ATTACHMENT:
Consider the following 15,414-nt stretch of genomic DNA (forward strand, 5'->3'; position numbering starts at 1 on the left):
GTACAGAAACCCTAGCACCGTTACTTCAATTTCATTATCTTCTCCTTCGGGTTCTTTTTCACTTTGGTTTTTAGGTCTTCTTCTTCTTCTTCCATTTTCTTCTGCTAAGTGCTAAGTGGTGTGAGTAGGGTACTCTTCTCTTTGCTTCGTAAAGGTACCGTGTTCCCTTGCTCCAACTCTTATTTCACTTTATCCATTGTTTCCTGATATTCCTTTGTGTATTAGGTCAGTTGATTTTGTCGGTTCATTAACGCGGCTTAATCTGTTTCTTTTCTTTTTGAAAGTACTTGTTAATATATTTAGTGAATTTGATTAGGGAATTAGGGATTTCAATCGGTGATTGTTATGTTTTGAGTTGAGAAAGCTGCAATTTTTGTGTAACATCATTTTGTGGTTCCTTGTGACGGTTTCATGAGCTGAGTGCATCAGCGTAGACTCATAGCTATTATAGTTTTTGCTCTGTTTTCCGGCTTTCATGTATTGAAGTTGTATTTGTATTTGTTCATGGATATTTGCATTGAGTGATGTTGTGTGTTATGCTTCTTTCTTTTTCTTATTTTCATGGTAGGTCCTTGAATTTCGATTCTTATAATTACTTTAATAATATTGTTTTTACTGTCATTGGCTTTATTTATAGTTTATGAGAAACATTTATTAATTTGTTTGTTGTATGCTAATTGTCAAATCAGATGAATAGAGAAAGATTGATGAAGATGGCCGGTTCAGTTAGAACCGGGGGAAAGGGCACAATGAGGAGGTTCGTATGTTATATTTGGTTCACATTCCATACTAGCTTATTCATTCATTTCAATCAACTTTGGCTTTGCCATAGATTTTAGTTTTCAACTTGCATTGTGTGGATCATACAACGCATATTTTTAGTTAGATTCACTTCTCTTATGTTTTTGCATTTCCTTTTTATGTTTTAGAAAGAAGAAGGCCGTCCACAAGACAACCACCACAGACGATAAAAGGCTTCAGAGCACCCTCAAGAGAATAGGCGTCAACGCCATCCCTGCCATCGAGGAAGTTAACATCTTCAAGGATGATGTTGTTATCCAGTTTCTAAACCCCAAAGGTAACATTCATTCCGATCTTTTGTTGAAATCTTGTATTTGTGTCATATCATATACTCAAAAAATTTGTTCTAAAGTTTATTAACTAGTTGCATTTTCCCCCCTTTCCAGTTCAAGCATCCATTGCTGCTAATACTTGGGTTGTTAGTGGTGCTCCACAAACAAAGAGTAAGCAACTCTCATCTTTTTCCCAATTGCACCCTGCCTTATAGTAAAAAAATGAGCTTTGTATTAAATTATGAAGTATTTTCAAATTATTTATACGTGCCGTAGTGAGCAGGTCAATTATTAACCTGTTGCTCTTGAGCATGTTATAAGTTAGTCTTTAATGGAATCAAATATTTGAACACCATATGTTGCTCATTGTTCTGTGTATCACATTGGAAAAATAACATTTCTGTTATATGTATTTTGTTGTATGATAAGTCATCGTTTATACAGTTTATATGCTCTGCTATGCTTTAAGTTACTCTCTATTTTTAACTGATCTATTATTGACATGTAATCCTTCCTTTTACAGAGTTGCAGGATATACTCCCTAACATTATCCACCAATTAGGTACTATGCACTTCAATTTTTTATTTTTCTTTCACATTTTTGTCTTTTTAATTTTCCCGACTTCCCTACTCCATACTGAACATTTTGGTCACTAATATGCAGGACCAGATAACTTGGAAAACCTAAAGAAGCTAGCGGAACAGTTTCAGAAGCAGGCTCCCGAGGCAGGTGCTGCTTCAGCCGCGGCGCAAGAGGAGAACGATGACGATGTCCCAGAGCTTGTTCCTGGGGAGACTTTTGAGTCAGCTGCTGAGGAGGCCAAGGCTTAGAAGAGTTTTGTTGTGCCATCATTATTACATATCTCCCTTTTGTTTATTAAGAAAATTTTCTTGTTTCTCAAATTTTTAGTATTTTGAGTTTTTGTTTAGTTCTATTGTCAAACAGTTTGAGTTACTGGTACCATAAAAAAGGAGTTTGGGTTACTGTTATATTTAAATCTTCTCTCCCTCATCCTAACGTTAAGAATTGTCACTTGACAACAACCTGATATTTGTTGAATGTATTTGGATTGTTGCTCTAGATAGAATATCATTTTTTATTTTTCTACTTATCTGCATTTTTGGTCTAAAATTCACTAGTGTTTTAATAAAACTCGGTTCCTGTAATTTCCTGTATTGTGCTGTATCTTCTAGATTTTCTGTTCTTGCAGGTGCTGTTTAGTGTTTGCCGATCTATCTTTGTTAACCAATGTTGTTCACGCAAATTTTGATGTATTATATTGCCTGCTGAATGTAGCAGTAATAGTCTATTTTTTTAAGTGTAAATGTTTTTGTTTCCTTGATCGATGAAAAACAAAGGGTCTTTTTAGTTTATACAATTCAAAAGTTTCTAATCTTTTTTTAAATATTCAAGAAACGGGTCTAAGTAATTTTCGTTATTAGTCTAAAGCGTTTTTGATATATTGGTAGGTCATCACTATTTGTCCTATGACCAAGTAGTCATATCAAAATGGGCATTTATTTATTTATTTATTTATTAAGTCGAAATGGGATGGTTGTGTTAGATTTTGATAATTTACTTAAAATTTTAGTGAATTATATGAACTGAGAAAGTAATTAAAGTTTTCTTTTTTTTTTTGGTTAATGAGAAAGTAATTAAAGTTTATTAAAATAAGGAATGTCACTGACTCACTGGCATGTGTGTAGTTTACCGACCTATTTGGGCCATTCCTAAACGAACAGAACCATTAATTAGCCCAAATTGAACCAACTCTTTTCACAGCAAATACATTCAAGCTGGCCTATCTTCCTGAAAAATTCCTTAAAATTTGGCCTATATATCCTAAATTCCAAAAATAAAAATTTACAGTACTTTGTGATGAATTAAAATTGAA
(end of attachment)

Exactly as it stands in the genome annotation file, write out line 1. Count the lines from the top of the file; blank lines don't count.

Consider the following 15,414-nt stretch of genomic DNA (forward strand, 5'->3'; position numbering starts at 1 on the left):